Frail faith or fragile faith

Rahaee

Member
Farsi
Hi,

I am writing an essay, I want to talk about the weakness of someone's faith. Which one is more beautiful? a fragile faith or a frail faith?
 
  • Rahaee

    Member
    Farsi
    When writing an essay on a literary work, should I choose more colloquial words or the nuance of different words are as important? However, my English is not that good to always understand these nuances and their usage, but I am asking it for my general. It seems here practicality in writing is of more importance rather than esthetics.
     

    ron1759

    Senior Member
    U.S. - English
    I think you will have to decide whether to use more colloquial words based on your objectives.

    In my experience, even though "frail" and "fragile" can mean the same thing, "frail" is used mostly when referring to a person who is weak.
     

    Ben pan

    Senior Member
    chinese
    I think frail faith is more beautiful. Because it is tinctured with some human feeling, implicitly saying that everything human is fragile, how strong man craves for solidity and endurance, how difficult for a man to stay on something forever. Fragile is more cold, more like a disintersted spectator.

    Only a guess.
     

    PaulQ

    Senior Member
    UK
    English - England
    Applying an adjective/adverb because "it is more beautiful" is the wrong approach; I suggest it is a question of what you intend the object to be and how that might fit into the essay.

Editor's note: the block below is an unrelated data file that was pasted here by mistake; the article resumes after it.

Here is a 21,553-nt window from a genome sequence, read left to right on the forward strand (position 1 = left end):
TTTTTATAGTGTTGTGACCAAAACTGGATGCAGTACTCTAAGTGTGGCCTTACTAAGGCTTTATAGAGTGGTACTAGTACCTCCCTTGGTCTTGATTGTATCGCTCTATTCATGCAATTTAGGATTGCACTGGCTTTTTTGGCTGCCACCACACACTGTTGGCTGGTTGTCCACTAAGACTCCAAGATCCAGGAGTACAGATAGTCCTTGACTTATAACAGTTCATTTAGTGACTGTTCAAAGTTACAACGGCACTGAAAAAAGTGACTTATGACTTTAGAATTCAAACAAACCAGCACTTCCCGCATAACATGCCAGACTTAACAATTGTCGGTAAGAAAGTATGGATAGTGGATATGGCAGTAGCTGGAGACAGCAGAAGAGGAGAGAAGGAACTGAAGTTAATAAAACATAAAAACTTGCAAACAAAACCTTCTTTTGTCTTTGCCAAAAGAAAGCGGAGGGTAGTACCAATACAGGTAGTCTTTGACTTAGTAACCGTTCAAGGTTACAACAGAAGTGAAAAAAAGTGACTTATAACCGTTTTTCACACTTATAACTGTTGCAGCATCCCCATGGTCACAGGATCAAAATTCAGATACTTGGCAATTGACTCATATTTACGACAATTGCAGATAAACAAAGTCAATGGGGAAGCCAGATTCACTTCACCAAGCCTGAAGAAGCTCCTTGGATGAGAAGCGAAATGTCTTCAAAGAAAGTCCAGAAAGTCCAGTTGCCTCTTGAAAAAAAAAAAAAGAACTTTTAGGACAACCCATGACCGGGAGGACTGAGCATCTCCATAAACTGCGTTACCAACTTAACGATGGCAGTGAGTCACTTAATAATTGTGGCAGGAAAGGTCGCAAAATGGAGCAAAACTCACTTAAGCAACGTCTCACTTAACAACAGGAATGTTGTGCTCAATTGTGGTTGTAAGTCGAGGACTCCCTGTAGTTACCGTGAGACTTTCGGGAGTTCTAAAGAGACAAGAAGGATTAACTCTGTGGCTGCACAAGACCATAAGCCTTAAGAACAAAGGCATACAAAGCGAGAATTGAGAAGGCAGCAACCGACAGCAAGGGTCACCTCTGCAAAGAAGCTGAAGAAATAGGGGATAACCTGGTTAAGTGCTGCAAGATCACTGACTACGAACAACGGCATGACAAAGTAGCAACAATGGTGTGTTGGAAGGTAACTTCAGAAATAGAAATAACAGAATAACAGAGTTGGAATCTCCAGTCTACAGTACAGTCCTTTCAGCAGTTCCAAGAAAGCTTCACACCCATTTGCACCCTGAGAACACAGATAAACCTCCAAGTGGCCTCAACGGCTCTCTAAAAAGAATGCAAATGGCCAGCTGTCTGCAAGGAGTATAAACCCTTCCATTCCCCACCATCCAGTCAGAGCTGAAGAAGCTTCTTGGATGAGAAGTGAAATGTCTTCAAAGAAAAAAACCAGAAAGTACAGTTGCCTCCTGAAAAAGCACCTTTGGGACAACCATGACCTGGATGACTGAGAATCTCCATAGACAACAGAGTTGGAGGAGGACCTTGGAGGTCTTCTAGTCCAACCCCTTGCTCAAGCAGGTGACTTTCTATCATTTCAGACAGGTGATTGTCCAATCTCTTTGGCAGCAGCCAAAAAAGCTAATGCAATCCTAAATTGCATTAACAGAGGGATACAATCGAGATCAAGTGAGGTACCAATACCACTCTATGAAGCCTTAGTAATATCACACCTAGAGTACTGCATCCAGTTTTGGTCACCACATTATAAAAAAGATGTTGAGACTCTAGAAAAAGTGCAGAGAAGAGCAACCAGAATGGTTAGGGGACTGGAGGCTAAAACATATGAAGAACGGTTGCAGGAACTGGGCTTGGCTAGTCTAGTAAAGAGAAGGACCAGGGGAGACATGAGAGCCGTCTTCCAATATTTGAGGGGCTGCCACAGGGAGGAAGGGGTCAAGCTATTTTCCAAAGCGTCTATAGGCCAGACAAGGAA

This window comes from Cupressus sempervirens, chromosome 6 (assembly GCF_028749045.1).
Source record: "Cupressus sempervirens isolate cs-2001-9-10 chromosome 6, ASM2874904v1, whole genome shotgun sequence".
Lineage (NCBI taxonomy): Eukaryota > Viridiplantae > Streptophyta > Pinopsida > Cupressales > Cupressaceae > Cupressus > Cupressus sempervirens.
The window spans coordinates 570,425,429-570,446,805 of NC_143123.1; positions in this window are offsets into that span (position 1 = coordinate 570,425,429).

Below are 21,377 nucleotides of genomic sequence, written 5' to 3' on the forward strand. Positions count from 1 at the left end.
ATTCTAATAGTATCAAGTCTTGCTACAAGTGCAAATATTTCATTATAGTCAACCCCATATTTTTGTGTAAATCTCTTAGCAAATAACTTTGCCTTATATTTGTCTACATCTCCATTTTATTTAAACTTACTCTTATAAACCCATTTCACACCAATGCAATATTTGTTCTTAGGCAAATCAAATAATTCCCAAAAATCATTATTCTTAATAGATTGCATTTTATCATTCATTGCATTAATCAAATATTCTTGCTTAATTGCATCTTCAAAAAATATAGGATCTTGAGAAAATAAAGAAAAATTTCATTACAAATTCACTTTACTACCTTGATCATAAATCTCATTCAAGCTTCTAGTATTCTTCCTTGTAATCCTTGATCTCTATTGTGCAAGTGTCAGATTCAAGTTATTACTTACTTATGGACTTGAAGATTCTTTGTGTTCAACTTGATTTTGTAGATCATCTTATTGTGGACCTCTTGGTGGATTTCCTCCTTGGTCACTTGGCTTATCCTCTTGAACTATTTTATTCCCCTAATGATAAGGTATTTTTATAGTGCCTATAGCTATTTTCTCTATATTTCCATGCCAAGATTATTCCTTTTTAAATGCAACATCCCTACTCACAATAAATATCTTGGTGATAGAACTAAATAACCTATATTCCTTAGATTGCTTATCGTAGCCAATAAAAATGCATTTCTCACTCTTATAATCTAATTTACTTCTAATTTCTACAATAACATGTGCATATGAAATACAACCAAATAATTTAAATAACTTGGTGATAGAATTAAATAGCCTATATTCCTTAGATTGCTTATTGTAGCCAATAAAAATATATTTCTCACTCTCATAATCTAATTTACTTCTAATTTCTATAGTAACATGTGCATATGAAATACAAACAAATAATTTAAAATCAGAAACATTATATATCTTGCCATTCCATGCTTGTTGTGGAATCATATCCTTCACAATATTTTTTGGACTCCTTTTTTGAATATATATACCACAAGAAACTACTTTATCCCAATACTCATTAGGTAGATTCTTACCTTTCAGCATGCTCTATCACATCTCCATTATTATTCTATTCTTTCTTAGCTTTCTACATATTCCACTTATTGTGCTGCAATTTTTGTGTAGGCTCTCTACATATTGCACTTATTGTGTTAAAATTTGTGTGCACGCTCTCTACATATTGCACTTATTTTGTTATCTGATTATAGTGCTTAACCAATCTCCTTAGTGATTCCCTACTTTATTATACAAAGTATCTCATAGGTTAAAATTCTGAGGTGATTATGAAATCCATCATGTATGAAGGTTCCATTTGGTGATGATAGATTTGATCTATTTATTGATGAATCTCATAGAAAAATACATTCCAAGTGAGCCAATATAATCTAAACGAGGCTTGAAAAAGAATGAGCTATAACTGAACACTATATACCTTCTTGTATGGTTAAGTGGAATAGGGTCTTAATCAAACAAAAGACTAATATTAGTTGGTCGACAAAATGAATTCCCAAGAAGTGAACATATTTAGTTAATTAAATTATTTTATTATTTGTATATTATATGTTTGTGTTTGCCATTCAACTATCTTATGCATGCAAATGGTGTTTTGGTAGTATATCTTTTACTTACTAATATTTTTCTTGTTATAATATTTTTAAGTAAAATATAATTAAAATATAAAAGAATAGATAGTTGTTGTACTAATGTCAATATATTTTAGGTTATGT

Frail and fragile have overlapping meanings. In cases like this, I advise writing down all the definitions next to each word and then strike out those that are common to both. At this point, you should have a clearer idea of what you should write:

    Frail - physically weak


    Fragile - able to be broken easily, slight; tenuous

    (Definitions from WRF)
     

    Sun14

    Senior Member
    Chinese
    I have being reading a book named confusable words by Collins.

    The book tells of the difference between the two but it doesn't make it clear to the reader. The books says fragile could be used to describe the object as easily broken or damaged and describe people who feel uncomfortable. While frail should be used to describe the people as feeble. It doesn't tell the reader the difference and just tell the different case that fragile and frail could be used. I check the dictionary finding that frail could also be used to describe an object as easily broken or damage. I was wondering the exact difference between the two.
     
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